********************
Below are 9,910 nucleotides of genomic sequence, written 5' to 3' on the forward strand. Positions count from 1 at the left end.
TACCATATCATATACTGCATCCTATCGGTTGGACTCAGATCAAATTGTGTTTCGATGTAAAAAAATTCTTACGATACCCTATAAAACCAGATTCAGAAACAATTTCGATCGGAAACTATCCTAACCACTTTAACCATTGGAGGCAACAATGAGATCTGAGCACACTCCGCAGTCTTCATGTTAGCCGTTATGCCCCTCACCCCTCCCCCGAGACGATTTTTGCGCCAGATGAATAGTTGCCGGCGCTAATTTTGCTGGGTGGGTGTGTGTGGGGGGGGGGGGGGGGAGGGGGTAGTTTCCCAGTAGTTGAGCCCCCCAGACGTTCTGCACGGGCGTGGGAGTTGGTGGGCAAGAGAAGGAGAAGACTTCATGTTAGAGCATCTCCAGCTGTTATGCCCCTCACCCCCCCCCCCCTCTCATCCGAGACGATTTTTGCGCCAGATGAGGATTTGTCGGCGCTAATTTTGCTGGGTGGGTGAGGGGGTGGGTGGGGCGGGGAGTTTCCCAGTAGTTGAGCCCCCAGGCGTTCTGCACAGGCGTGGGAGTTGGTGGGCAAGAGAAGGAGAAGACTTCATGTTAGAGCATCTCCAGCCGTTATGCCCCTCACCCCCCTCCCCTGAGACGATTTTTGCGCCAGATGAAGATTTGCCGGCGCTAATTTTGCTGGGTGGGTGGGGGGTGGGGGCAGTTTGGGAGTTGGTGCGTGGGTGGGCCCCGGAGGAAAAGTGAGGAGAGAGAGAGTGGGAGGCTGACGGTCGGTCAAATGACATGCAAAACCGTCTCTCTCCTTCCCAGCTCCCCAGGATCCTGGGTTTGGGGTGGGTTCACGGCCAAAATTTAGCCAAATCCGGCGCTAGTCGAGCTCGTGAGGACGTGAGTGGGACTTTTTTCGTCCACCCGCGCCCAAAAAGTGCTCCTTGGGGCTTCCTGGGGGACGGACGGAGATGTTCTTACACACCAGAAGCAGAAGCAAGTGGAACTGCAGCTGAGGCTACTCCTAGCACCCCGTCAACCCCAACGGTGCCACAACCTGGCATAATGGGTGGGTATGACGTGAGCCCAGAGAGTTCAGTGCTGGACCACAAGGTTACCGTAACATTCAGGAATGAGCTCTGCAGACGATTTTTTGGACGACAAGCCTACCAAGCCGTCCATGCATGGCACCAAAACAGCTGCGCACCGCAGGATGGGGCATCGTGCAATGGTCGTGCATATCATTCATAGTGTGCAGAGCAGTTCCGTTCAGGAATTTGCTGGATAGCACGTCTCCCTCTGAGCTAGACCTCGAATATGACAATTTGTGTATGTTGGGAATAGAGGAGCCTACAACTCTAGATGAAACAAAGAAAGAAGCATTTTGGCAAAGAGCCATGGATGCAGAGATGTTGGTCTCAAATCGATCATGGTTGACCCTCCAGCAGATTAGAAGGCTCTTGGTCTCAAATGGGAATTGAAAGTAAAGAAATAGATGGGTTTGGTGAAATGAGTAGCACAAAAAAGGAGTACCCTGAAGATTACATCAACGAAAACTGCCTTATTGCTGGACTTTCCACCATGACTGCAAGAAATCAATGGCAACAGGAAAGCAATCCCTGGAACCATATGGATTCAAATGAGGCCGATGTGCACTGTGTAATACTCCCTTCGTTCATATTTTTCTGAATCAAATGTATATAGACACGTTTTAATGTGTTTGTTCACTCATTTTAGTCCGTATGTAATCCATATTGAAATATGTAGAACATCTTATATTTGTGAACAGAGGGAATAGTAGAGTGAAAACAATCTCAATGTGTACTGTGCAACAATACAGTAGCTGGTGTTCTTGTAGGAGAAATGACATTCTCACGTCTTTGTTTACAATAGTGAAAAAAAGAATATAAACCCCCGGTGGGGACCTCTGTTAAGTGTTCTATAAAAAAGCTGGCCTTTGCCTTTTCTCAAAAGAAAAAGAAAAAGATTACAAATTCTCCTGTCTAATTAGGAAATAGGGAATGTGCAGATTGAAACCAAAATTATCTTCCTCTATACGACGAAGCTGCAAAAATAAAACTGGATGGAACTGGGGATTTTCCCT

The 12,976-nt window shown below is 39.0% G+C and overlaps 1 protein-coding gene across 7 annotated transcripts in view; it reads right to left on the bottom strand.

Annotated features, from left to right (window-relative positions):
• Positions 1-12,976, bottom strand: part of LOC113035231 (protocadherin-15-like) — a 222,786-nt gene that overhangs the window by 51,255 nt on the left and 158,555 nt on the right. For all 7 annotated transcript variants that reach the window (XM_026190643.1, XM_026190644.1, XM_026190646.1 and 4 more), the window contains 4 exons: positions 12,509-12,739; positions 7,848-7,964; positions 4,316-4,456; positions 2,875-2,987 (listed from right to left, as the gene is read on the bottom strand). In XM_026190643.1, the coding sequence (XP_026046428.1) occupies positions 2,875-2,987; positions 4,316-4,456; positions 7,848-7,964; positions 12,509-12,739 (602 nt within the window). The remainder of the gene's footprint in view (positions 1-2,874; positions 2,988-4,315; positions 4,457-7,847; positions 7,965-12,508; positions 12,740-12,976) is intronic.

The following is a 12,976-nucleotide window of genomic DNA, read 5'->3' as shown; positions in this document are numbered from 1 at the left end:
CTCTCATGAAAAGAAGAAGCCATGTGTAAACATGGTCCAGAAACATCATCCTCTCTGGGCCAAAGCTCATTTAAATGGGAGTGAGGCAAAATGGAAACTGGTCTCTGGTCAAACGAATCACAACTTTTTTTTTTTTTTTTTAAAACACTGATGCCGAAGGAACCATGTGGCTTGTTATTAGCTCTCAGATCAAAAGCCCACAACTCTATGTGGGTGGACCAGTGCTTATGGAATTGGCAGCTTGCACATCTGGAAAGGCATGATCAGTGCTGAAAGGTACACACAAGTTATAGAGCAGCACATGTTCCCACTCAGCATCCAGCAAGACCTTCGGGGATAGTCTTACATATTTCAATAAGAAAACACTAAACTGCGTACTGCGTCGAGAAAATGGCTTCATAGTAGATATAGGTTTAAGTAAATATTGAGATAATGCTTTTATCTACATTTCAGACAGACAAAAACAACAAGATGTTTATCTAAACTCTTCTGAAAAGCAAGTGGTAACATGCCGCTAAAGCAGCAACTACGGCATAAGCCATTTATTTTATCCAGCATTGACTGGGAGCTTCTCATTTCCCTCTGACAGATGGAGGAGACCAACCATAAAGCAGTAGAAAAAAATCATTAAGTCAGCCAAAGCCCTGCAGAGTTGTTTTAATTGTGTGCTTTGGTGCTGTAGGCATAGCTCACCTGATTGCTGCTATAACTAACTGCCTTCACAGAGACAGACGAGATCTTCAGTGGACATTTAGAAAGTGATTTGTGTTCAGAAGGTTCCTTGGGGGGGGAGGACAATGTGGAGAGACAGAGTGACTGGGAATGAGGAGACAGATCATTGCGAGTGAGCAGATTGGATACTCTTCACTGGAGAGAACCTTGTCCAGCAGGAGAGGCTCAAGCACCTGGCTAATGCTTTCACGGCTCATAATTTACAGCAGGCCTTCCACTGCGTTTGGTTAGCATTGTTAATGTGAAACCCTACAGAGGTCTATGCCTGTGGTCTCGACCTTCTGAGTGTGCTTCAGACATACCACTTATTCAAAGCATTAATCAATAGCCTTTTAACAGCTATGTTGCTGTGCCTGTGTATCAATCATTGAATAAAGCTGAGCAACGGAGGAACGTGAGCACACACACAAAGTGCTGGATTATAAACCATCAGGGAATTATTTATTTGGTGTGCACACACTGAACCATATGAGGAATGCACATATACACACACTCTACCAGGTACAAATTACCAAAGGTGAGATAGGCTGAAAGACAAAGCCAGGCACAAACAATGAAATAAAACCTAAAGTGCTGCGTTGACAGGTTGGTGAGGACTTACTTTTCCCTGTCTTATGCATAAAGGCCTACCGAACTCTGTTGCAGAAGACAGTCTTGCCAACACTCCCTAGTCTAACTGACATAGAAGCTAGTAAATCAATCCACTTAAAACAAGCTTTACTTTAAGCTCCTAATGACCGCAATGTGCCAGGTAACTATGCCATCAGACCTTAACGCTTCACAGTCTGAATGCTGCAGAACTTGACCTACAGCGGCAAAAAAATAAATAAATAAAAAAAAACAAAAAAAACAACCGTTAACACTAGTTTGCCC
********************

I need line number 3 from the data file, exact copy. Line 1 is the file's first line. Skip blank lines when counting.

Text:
The 12,976-nt window shown below is 39.0% G+C and overlaps 1 protein-coding gene across 7 annotated transcripts in view; it reads right to left on the bottom strand.